Janelle Gelfand was unusually negative about the acting and staging. That's okay; she's entitled to
be wrong her opinion. (In all seriousness, Ms. Gelfand no doubt has a much more sophisticated opera palate than I do. Since I go to the opera just once or twice each year, I'm generally destined to be blown away by just about anything on the Music Hall stage, particularly an opera that's as much fun to listen to as Carmen.) Unlike the Enquirer's critic, I enjoyed Ruxanda Donose's performance as Carmen. (I don't speak French, though; if Ms. Gelfand does, she's no doubt a better judge of Donose's acting ability.) Without any doubt, tenor William Burden (as Don Jose) stole the show.
I agreed with Ms. Gelfand that the Cincinnati Symphony's performance of the prelude was a bit rushed. In fact, it seemed at times almost as if the instrumentalists were tripping over themselves through the toreador theme. (Think about hitting the fast-forward button on your old "Bad News Bears" videotape while leaving the audio up.) The CSO also almost overpowered the vocals a couple times. But all in all, it was a terrifically-spent three-plus hours.
A friend who was kind of enough to bend her schedule to my last minute whim to buy a couple tickets and accompanied me to the opera commented that watching the opera brings into clear relief the type of entertainment those of us born in the 1970's and later are accustomed to. Can you imagine watching a movie set in only 3 or 4 different places, or with a single camera shot that doesn't cut away from over an hour? But I think that's part of why I love attending the opera or the CSO. An afternoon or evening at the CSO is all about that moment. It's not about what happens next; there's no hurry to move along to the next thing. The cell phone is stowed away and turned off, so there's no chance of the outside world pressuring me to hurry up and do something else. Instead, an opera or symphony performance provides two or three hours of pure escapism: the opportunity to totally immerse one's self in the music and story of that performance, leaving everything else behind.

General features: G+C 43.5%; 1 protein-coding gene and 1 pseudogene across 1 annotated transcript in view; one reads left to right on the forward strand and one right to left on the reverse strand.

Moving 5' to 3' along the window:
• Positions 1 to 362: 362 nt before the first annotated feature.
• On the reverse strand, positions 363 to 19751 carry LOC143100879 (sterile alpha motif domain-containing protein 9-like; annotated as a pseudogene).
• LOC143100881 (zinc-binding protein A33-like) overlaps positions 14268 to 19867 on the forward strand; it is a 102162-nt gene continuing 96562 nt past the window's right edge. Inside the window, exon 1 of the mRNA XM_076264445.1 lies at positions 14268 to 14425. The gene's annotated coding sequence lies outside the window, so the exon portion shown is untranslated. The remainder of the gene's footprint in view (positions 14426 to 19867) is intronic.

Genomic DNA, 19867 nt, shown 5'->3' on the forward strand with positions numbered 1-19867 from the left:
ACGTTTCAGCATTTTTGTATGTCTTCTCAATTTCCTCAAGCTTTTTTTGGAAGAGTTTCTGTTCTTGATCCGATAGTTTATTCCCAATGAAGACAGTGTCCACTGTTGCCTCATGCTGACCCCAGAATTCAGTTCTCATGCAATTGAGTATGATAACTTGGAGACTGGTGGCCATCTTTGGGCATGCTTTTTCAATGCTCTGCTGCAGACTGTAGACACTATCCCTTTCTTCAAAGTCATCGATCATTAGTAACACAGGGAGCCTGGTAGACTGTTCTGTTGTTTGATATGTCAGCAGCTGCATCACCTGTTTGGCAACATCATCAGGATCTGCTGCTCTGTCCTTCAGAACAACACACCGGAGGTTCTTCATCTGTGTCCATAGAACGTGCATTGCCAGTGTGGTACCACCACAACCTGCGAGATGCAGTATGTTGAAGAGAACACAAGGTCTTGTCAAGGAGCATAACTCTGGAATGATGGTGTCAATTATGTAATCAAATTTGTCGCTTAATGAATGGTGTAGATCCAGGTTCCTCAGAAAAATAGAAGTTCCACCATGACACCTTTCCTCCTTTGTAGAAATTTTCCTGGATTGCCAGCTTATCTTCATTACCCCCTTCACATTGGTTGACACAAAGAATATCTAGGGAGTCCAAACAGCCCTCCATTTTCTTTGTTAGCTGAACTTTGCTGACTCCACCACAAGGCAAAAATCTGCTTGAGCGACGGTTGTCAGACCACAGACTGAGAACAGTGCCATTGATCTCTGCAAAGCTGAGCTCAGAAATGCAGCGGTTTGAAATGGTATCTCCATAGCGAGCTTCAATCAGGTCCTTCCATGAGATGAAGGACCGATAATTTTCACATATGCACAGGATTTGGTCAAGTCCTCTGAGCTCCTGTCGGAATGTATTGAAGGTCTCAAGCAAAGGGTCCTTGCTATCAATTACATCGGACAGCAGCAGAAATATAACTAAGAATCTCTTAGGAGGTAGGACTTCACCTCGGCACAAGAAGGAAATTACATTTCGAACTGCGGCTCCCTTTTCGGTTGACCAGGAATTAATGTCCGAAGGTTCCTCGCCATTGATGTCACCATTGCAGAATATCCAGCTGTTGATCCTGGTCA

Speaking of CSO, its new season looks pretty impressive, too (although perhaps a bit laden with guest conductors). Guess I ought to think about picking up some tickets.